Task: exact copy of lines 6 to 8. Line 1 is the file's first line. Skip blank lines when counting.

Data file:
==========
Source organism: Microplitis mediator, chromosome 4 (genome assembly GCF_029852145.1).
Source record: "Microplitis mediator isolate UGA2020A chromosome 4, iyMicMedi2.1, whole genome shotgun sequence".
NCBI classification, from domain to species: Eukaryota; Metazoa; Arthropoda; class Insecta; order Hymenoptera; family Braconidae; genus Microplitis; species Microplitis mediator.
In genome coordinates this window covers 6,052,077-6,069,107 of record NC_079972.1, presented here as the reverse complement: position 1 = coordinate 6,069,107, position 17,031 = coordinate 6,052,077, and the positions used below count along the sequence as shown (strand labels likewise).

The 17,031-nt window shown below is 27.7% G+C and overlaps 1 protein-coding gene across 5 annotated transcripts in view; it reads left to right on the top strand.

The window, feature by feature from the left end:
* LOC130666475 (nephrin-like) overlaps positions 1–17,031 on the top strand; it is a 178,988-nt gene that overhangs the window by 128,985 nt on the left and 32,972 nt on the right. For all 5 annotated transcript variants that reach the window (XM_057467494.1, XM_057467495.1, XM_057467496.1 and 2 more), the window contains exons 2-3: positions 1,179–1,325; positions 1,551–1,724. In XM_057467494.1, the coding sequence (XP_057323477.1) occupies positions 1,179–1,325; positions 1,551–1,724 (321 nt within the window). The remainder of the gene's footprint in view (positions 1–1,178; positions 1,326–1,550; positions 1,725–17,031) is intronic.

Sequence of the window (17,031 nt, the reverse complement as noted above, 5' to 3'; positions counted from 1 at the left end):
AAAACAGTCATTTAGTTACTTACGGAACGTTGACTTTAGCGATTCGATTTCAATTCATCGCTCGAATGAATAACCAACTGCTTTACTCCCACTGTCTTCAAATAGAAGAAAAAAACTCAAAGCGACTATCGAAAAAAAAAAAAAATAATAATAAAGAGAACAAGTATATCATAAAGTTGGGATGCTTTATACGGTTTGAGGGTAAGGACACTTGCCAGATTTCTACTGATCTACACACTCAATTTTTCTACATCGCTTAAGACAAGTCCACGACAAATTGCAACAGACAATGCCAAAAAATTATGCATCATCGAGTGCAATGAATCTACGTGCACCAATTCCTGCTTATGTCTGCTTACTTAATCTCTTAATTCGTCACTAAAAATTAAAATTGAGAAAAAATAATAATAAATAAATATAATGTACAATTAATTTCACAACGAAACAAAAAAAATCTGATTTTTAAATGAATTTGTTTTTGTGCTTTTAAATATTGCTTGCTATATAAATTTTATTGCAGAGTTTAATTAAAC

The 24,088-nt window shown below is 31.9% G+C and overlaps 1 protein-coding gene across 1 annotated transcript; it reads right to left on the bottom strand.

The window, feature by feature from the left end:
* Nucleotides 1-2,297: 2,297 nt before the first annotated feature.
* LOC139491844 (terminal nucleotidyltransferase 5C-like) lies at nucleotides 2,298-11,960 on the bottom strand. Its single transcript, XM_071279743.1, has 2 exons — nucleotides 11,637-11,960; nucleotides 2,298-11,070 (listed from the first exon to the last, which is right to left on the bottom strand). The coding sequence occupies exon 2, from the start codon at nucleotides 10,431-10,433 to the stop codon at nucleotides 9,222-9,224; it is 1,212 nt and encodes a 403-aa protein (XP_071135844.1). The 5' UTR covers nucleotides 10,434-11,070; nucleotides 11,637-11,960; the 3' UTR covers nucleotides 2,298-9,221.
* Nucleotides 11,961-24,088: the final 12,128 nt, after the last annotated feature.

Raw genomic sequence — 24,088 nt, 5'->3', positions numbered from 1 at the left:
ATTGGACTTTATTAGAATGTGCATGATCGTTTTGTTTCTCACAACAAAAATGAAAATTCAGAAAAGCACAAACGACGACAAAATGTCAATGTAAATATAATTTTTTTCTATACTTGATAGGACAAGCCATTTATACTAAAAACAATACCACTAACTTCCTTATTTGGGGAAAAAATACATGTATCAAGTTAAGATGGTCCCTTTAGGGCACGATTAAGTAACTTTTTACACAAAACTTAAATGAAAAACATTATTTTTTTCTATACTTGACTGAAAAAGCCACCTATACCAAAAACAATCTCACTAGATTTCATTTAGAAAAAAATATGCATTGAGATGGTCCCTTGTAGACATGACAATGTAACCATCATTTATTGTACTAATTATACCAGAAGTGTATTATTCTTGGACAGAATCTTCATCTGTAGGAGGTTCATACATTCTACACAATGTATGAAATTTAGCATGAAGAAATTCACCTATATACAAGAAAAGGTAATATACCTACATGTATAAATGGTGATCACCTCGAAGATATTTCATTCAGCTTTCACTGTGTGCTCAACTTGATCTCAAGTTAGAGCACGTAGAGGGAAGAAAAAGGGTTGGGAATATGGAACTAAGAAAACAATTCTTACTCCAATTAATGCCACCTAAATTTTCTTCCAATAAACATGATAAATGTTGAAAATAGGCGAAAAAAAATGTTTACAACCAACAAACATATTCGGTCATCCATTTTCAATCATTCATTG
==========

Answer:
The window, feature by feature from the left end:
* LOC130666475 (nephrin-like) overlaps positions 1–17,031 on the top strand; it is a 178,988-nt gene that overhangs the window by 128,985 nt on the left and 32,972 nt on the right. For all 5 annotated transcript variants that reach the window (XM_057467494.1, XM_057467495.1, XM_057467496.1 and 2 more), the window contains exons 2-3: positions 1,179–1,325; positions 1,551–1,724. In XM_057467494.1, the coding sequence (XP_057323477.1) occupies positions 1,179–1,325; positions 1,551–1,724 (321 nt within the window). The remainder of the gene's footprint in view (positions 1–1,178; positions 1,326–1,550; positions 1,725–17,031) is intronic.

Sequence of the window (17,031 nt, the reverse complement as noted above, 5' to 3'; positions counted from 1 at the left end):